Going public could be a lengthy and rigorous procedure for startup companies. The entire process takes as much as six months for some companies while for others, it could even take up to a year. However, these are basic steps every startup company must take to get an Initial public offering:
1. Choose an investment bank
The first thing to consider is, hiring the right investment bank to underwrite your shares and also perform the role of a middle man between your company, the SEC, and public investors.
This is a critical step on your journey to IPO because choosing an underwriter with a tarnished reputation will reflect negatively on you. In the end, your new public company gets off on the wrong footing.
Technically, an investment bank will be involved in anything from Document preparation and filing to pricing, issuance, and marketing.
2. Settle terms of underwriting agreement with the investment bank
After hiring an investment bank, the next step is to negotiate the terms of your underwriting contract with them. Agree on how much you want to raise, the kind of securities to be issued, and the exact roles the underwriter will play in the process.
Whether they will underwrite all the shares issued or maybe only a small portion and at what commission rates. There are different types of underwriting agreements such as firm commitment, best efforts agreement, and all or none agreement.
3. Register and get SEC’s approval
The investment bank takes up the procedure of preparing and filing necessary registration documents with the security exchange commission. The registration statement will cover the financial history of the company, legal background, management history or challenges, and any other verifiable information concerning the company.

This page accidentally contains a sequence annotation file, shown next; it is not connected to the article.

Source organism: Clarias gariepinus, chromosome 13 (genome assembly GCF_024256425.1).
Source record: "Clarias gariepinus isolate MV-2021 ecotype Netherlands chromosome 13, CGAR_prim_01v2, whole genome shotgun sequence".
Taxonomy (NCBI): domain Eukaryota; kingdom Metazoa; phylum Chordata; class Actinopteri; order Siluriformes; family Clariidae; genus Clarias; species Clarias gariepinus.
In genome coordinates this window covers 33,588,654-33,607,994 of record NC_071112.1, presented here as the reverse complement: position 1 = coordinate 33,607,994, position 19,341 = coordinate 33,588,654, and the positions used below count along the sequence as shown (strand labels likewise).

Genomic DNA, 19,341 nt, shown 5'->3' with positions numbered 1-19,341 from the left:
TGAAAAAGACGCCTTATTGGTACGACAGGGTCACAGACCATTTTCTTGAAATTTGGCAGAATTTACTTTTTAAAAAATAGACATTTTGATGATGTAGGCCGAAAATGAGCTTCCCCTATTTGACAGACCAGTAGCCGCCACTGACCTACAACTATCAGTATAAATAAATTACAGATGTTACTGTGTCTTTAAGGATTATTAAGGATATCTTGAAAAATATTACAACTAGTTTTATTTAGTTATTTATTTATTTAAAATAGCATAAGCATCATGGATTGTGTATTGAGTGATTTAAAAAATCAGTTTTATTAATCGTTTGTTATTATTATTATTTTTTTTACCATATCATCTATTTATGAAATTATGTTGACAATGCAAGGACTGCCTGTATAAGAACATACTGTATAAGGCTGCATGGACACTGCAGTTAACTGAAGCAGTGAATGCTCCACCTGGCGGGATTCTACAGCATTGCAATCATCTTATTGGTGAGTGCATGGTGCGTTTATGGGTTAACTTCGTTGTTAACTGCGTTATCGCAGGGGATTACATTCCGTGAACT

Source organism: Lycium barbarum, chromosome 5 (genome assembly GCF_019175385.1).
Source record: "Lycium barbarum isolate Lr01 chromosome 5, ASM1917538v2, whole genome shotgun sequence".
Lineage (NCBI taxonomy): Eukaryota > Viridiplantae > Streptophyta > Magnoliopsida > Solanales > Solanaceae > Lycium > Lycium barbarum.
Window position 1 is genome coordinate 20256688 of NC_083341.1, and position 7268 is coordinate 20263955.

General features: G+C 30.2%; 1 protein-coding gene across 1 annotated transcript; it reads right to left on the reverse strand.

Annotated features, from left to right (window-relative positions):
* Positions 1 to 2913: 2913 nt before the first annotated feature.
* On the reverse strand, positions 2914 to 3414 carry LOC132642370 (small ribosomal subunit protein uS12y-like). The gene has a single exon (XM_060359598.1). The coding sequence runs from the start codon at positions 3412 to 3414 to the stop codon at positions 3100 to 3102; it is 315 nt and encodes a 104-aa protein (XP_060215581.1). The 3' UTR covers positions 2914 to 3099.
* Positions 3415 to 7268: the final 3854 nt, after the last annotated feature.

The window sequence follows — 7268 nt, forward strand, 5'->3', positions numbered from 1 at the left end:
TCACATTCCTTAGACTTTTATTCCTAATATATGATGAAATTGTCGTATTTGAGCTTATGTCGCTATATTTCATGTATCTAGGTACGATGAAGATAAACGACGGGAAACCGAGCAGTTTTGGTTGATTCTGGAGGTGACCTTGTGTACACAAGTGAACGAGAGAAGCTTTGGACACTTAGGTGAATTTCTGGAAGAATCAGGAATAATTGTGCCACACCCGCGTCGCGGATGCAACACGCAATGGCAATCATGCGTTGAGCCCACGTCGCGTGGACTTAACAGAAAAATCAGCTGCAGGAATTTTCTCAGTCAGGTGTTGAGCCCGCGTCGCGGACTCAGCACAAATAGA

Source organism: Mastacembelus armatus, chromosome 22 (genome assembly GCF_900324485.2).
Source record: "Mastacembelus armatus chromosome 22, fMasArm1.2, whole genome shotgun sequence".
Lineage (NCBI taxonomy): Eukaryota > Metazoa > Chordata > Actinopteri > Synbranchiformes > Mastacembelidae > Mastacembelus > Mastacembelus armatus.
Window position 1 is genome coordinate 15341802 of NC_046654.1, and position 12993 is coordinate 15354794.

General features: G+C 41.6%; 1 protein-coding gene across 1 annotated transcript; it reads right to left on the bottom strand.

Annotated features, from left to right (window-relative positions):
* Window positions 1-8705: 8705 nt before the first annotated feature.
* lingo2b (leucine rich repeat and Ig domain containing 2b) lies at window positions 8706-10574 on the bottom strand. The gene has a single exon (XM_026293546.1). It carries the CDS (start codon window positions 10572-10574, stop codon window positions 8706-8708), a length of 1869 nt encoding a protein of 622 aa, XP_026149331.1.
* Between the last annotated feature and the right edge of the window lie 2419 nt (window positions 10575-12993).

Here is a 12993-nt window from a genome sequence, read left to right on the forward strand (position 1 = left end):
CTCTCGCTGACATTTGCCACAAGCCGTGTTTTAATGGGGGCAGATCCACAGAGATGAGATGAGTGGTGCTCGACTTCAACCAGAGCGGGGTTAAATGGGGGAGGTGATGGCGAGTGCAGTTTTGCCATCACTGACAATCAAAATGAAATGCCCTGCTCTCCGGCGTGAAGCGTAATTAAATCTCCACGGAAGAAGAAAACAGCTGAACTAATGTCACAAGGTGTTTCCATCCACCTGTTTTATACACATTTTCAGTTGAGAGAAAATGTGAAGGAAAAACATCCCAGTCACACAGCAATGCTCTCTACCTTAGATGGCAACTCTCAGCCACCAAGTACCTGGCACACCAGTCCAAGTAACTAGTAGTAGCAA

Once the SEC approves the accuracy of the information supplied, a prospective date will be fixed for releasing the stocks to the public.
4. Price negotiation
Based on the SEC’s approval of the company, the underwriter and the issuing company will agree on the issue price and exact share offer size.
5. Publish the initial prospectus
The underwriter issues an initial prospectus that helps to market the company to deep-pocket investors such as institutional investors and corporations.
The purpose is to create excitement in the market about the potential IPO without revealing sensitive information like the issue date or price of shares.
6. Hit the stock market
The issue is open to the public for subscription. This stage is where the actual money comes. There are two things that could happen: an oversubscription (This is when the number of investors exceeds the amount of shares issued meaning the stock is high-in-demand), or under-subscription (when the number of shares issued is more than subscribers creating an excess).
An oversubscribed issue leads to higher share prices, creating more money for the issuing company.
Initial public offering (IPO) challenges
In 2013, Uber had a $120 billion valuation just before its debut. The game-changer came when the ride-hailing company realized barely half of its initial valuation at $69 billion, after going public. Fluctuating stock valuation can result in wrong management decisions post-I.
By going public, a startup is changing its status from being a privately owned business to a public entity. Typically, there are certain downsides associated with such major transitions. One challenge is the large costing structure. An IPO is so expensive and this could in turn affect a startup company’s performance if it doesn’t recover soon.
Another challenge is the cost of maintaining a SEC regulated company might cripple a startup if it doesn’t prepare adequately ahead of their IPO. After IPO, a company is expected to disclose financial statements, tax information, business strategies to the investing public. This could affect the productivity of that business in the long run because they might focus on looking good in the eyes of investors rather than improving their unique solutions.